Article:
Sense About Science have joined forces with NHS Choices Behind the Headlines to launch Healthy Evidence, a new online forum to help people understand the science behind health claims and connect them with expertise.
The Healthy Evidence online forum is a place for people to discuss health stories and share insights and useful sources to sort the beneficial from the bogus, the likely from the doubtful. Join the community here: https://healthunlocked.com/healthyevidence
Please encourage everyone to join the community to share insights on the science behind the health stories that hit the news.
The Healthy Evidence forum is part of our Ask for Evidence campaign.
Behind the Headlines monitor health stories in the mainstream media, examining whether the latest medical discoveries are really as exciting or as shocking as they seem. They show readers where the stories have originated, discuss the research itself, and assess the way in which it has been reported. Even if the study is of a high quality, it might have been presented in an exaggerated and misleading way.
The same red flags are raised time and time again. Does the story mention where the research originates? Does it express the statistics in a misleading way – giving relative risk without the absolute risk? Does it neglect to mention how many people were included in the study? Does it use a study on animals to claim effective treatments in humans?
The new forum even has a poll allowing you to vote for which of these issues frustrates you the most.
Venture beyond the big stories and it gets worse. Articles in health and lifestyle sections or in the local press often contain claims that would clearly be ruled misleading were they to appear in an advertisement. The journalist might simply have regurgitated a questionable press release. Or they may have gone so far as to interview a local quack or to try out an unproven therapy or fad diet, repeating the claims made by the practitioner.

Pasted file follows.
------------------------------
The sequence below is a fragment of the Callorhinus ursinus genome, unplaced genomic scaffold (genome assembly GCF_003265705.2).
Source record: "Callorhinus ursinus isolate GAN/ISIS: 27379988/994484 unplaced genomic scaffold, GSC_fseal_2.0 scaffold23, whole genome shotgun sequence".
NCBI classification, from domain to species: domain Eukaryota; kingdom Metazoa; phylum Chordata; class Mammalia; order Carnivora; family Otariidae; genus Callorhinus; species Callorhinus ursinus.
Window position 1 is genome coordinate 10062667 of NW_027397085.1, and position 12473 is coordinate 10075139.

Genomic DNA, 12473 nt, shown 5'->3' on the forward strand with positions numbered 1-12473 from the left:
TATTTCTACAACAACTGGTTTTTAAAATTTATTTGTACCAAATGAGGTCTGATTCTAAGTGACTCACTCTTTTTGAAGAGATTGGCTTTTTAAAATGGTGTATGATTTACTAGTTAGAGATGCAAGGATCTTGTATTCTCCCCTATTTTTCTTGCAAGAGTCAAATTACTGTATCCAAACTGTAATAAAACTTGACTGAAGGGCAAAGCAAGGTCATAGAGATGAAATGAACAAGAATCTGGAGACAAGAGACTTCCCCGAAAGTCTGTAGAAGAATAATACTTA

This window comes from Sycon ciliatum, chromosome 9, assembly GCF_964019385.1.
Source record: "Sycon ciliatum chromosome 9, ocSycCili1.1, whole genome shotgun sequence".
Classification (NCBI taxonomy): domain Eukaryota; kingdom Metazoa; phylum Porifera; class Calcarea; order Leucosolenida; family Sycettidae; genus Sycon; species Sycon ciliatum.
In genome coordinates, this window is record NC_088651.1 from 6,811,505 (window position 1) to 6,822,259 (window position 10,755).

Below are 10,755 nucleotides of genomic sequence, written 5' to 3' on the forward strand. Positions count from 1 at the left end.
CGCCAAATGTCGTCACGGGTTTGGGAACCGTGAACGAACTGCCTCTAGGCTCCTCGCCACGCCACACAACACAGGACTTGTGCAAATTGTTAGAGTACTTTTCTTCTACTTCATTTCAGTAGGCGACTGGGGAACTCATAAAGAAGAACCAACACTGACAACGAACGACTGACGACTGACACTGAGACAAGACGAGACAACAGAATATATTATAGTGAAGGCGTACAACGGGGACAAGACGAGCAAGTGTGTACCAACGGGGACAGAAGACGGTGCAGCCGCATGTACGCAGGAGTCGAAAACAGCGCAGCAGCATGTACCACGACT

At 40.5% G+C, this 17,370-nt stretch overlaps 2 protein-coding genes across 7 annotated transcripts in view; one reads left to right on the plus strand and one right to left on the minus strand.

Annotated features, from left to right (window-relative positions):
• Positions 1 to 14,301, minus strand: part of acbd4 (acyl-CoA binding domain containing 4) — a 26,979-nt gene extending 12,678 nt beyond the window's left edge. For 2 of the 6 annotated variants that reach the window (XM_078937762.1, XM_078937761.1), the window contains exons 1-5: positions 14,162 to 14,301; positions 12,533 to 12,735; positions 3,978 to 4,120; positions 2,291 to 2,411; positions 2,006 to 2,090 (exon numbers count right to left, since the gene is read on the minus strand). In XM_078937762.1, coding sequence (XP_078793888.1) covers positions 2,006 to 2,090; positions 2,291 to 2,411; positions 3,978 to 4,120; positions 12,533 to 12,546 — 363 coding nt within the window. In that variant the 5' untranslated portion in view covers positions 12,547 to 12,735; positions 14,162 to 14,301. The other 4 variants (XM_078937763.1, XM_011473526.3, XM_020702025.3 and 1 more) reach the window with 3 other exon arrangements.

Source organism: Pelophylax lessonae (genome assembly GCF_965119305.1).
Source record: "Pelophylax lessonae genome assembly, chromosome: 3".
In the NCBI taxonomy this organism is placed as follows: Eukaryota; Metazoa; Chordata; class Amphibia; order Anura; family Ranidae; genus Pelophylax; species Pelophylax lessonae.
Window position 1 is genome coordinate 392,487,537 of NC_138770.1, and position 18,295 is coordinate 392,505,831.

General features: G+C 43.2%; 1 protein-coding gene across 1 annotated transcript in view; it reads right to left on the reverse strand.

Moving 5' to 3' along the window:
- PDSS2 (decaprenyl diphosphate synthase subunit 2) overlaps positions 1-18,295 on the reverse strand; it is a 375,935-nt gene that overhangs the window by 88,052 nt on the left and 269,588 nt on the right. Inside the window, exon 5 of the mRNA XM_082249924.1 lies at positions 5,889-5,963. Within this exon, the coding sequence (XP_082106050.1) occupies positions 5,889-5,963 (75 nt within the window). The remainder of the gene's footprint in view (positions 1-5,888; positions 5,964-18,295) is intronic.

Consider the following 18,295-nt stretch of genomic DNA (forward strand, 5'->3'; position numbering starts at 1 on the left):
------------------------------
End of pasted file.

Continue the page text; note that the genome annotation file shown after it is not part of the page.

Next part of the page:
But what if the evidence is lacking?
You could contact the journalist or the newspaper in question, but this does not mean they are obliged to take action. Indeed, they may be glad of the unexpected attention and the increased readership generated by online outrage.
Rather than just tweeting links to poor journalism, consider how it might best be tackled and perhaps visit the forum to share useful sources and tips. You could seek out critical follow up posts and share those. You might have written one yourself and wish to spread the word. Another strategy could be to find the website of the product or practitioner enjoying the publicity and check if the same misleading claims are appearing there. If so, they can be reported to the Advertising Standards Authority.
How to read health news Dr Alicia White, NHS Choices, 06/01/09
10 best practice guidelines for reporting science & health stories Science Media Centre, 10/09/12
Sense About Science and NHS Choices launch new online forum Sense About Science, 20/01/14
Healthy Evidence Forum noodlemaz, Purely a figment of your imagination, 20/01/14